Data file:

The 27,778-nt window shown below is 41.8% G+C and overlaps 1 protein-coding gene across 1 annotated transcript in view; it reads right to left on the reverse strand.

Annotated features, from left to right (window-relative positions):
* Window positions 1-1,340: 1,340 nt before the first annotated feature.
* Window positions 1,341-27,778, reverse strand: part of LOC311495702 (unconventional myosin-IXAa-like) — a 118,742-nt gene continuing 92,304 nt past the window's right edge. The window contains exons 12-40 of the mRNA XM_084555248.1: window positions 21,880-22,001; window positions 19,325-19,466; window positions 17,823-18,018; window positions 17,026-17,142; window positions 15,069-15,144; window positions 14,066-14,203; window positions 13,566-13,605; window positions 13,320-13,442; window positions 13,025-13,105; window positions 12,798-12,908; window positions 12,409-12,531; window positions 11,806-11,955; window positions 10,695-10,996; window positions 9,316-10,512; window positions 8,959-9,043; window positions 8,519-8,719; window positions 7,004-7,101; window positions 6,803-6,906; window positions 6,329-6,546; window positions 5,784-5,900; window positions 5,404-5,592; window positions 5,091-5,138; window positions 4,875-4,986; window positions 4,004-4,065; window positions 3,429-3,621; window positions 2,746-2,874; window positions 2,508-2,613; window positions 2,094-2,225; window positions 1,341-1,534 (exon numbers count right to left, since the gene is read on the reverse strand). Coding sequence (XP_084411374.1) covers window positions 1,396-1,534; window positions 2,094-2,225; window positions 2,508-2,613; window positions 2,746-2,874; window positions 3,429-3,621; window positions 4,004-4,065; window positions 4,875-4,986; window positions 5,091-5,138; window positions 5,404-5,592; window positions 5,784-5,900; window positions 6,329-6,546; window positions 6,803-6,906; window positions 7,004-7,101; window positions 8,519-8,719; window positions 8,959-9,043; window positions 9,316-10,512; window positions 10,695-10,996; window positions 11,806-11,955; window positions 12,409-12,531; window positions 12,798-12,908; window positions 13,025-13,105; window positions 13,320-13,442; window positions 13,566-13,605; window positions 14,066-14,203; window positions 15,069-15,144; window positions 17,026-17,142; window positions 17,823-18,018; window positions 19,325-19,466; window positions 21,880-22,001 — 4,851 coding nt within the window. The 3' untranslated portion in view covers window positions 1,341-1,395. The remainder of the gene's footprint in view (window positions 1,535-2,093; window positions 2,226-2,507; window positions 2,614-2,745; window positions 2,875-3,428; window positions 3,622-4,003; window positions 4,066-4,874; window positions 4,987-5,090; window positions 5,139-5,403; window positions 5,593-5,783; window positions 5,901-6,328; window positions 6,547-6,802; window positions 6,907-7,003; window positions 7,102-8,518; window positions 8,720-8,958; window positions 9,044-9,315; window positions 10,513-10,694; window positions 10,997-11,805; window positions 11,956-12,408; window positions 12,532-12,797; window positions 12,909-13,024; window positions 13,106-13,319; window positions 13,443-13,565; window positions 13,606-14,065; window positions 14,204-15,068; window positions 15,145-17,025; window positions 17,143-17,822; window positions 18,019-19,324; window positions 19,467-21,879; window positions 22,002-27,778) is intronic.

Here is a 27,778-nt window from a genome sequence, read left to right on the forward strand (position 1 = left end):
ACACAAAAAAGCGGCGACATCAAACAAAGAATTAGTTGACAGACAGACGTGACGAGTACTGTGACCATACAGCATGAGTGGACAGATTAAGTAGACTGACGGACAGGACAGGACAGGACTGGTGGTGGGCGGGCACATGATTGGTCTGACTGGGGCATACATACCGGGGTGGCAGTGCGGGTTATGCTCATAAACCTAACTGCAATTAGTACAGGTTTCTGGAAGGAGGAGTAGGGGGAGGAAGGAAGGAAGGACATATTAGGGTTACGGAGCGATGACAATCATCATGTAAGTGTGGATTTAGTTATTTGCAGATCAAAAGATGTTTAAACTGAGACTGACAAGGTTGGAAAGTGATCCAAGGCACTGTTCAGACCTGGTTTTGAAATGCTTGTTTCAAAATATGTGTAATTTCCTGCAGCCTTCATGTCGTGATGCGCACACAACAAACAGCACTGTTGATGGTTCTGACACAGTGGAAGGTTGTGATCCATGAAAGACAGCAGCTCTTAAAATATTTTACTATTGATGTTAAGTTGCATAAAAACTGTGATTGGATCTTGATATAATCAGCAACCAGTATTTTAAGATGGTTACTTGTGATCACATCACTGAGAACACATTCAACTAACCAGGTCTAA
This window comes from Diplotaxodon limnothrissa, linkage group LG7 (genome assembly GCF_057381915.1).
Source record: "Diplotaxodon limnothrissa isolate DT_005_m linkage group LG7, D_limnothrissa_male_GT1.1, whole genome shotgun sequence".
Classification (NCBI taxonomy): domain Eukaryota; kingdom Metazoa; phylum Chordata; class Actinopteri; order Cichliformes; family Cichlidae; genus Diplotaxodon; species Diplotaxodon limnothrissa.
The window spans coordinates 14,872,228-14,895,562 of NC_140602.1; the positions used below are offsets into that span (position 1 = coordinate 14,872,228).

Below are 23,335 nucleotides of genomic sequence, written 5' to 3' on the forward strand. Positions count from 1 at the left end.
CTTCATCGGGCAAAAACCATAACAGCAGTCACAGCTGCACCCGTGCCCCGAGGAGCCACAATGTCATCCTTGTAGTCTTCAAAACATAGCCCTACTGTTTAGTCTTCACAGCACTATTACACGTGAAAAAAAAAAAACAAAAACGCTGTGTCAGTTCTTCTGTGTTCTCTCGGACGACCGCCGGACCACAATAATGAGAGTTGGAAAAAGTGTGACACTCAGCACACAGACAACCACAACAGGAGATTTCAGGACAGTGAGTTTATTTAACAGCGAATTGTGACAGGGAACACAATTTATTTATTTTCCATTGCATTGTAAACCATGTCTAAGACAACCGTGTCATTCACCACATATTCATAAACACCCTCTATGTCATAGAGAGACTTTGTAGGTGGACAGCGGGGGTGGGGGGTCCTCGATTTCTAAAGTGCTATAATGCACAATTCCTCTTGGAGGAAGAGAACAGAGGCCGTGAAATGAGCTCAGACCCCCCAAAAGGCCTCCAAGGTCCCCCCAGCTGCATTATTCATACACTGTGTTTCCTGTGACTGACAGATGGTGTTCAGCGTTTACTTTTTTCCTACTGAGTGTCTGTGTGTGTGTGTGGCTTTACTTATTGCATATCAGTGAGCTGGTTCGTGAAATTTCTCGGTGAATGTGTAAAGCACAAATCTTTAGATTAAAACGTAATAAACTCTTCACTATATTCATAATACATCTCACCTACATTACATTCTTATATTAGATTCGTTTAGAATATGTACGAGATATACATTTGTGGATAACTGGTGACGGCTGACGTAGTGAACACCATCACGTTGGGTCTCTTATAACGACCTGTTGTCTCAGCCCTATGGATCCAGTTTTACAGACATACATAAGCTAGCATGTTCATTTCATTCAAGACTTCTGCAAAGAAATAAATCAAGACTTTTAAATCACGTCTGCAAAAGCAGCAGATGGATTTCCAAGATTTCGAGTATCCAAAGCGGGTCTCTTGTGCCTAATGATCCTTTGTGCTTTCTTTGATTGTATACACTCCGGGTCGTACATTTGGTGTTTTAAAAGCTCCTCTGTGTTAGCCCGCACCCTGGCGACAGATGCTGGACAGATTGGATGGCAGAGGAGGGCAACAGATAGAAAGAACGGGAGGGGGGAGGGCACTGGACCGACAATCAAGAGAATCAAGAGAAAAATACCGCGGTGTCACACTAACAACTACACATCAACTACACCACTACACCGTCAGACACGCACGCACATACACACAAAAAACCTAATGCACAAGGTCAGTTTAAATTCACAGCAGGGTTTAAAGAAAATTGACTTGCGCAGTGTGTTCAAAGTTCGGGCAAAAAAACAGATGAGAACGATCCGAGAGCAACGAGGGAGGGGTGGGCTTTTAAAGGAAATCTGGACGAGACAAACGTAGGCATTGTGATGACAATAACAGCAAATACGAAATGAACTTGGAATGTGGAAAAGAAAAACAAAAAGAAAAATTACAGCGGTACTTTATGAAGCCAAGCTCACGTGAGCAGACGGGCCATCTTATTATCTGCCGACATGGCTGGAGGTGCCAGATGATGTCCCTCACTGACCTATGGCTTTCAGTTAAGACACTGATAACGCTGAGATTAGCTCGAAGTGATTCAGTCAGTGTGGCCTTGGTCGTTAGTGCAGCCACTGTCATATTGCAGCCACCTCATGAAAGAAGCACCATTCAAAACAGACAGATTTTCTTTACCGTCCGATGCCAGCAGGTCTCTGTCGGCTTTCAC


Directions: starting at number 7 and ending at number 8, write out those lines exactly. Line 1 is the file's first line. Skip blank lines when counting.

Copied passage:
This window comes from Diplotaxodon limnothrissa, linkage group LG7 (genome assembly GCF_057381915.1).
Source record: "Diplotaxodon limnothrissa isolate DT_005_m linkage group LG7, D_limnothrissa_male_GT1.1, whole genome shotgun sequence".